119 Infrastructure and Capital Investment Committee. Official Report, 4 November, Col 16.

120 Infrastructure and Capital Investment Committee. Official Report, 18 November 2015, Col 24.

121 Homeless action. Written submission.

122 Infrastructure and Capital Investment Committee. Official Report, 4 November, Col 40.

123 Infrastructure and Capital Investment Committee. Official Report, 4 November, Col 39.

124 Infrastructure and Capital Investment Committee. Official Report, 4 November, Col 40-41.

125 Infrastructure and Capital Investment Committee. Official Report, 18 November 2015, Col 23.

126 Infrastructure and Capital Investment Committee. Official Report, 18 November 2015, Col 37.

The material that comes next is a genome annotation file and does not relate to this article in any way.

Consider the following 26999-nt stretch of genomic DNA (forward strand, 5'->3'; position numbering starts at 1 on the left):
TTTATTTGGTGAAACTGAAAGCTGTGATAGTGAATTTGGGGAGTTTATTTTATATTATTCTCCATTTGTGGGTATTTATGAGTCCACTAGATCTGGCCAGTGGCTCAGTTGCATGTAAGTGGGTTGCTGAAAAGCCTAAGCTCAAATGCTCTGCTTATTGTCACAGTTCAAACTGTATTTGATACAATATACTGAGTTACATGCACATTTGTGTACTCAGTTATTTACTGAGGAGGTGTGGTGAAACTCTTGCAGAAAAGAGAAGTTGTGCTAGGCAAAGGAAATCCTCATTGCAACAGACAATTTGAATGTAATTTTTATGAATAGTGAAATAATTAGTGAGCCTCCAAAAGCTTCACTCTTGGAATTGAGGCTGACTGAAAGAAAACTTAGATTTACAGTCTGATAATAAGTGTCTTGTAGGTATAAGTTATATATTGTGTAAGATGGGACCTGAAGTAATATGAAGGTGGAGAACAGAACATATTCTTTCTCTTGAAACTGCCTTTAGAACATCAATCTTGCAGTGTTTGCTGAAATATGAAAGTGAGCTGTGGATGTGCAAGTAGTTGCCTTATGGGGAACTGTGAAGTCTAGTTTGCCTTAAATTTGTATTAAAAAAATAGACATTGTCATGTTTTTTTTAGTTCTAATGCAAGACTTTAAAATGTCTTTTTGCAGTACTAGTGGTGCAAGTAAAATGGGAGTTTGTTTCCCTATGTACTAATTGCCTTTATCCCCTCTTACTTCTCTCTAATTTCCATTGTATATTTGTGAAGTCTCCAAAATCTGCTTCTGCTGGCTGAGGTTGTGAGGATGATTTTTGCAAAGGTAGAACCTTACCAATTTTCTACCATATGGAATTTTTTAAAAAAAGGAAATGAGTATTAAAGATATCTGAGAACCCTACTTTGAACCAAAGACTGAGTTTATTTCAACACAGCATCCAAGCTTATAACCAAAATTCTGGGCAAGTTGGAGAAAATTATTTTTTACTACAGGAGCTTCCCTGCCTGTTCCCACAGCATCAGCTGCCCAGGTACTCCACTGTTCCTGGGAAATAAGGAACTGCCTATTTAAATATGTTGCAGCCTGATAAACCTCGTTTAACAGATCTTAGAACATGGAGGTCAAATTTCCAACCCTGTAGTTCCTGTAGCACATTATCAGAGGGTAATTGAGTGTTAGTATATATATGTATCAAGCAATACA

127 Shelter. Written submission.

128 Infrastructure and Capital Investment Committee. Official Report, 4 November, Col 38.

129 Infrastructure and Capital Investment Committee. Official Report, 11 November 2015, Col 37.

130 Infrastructure and Capital Investment Committee. Official Report, 11 November 2015, Col 37.

131 Infrastructure and Capital Investment Committee. Official Report, 4 November, Col 17.

132 Scottish Parliament Information Centre. (2015) Private Housing (Tenancies) (Scotland) Bill. SPICe briefing. SB 15-68.

133 Scottish Parliament Information Centre. (2015) Private Housing (Tenancies) (Scotland) Bill. SPICe briefing. SB 15-68.

134 Infrastructure and Capital Investment Committee. Official Report, 4 November, Cols 18-19.

135 Infrastructure and Capital Investment Committee. Official Report, 4 November, Cols 19-20.